… Terrorists destroyed bridge linking communities to prevent security from coming to help, residents say
No fewer than seven people have been confirmed killed, many houses and a bridge destroyed across three communities in Zangon Kataf local government area of Kaduna state after terrorists launched s deadly attack on Wednesday morning.
The communities attacked are; Zaman Dabo, Chibob and Sabon Kaura.
A source who gave his name as Timothy told this newspaper that the attackers invaded the communities in their hundreds and operated simultaneously across the three communities.
“The attacked the three villages at the same time. They were more than hundred in number.
“They operated for over two hours, burning several houses in the process. We cannot ascertain the number of houses burnt at the moment because the destruction was massive.
“They killed one person in Zaman Dabo and killed six in Chibob and Sabon Kaura.
“They also took their time to destroyed the only bridge kinking the communities.” Timothy said.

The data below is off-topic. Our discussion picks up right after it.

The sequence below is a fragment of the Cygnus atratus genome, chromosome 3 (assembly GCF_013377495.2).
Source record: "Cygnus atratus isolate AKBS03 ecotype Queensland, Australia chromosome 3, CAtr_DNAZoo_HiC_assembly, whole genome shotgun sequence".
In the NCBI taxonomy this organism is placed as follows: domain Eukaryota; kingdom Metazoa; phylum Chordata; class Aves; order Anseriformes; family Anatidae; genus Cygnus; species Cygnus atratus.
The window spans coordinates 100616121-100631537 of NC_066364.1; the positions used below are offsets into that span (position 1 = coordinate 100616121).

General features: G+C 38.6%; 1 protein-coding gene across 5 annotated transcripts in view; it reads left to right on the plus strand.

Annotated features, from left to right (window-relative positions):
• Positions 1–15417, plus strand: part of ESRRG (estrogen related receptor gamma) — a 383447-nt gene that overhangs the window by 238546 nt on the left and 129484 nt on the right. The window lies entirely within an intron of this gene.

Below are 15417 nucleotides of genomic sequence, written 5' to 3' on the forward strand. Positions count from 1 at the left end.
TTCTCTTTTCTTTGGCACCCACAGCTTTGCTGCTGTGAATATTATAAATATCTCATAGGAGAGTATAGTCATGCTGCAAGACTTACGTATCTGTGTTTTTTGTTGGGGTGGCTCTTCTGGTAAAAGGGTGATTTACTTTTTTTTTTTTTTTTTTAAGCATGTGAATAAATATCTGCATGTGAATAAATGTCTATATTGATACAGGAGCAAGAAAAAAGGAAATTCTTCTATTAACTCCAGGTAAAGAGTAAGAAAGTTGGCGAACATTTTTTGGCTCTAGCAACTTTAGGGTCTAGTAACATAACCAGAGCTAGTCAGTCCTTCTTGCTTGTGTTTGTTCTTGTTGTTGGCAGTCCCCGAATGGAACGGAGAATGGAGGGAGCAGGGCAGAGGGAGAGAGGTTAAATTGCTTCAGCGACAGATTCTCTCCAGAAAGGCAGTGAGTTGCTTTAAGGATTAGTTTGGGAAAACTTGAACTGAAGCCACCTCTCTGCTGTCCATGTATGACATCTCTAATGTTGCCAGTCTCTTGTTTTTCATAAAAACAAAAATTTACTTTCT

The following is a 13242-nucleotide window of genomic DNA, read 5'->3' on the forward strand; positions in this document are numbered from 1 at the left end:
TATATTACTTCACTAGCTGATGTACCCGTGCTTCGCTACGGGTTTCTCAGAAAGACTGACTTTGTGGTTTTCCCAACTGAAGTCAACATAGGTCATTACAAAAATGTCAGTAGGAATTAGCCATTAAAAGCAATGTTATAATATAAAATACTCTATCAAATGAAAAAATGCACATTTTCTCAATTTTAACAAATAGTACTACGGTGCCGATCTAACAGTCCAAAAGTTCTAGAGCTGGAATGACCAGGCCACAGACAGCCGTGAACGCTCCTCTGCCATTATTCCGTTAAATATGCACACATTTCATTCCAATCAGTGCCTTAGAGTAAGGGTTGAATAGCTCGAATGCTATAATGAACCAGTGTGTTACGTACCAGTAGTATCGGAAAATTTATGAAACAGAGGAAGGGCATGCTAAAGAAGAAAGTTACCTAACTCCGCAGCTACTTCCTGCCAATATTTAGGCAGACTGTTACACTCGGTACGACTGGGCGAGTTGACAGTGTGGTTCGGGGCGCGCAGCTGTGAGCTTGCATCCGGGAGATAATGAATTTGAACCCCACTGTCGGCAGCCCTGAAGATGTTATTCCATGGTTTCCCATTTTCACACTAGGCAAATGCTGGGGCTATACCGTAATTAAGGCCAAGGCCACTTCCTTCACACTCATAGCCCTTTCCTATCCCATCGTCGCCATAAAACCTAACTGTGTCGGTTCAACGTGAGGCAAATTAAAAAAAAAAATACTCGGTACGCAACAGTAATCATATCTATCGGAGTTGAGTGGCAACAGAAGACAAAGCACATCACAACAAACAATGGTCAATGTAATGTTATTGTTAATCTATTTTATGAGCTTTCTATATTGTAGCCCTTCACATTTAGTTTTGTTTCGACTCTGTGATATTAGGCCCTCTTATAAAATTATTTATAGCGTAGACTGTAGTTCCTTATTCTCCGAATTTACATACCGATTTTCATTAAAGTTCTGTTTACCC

This is not the first time terrorists attacking communities in the Middle Belt region are destroying pedestrian bridges. In August 2021, terrorists burnt down a pedestrian bridges after a deadly attack that left scores dead in Yelwan Zangam community in Jos, Plateau state. The military said the destroyed bridge prevented them from accessing the community on time during the attack.
This newspaper had reported on Wednesday morning of an attack in Zaman Dabo even though details of casualties and destruction wasn’t available as at that time.
The renewed attack in Southern Kaduna is causing panic as most residents are abandoning their communities for the IDP camps in Zonkwa, a youth leader told this newspaper on condition of anonymity.
“People are leaving their houses for the IDP camps in Zonkwa as we speak.
“The IDP camps are already overstretched at the moment but more people are trooping in for fear that their communities will be attacked soon.” He said.
Resident of Zangon Kataf also confirmed that the security forces on ground are inadequate to tackle the rising cases of attacks in communities in the local government.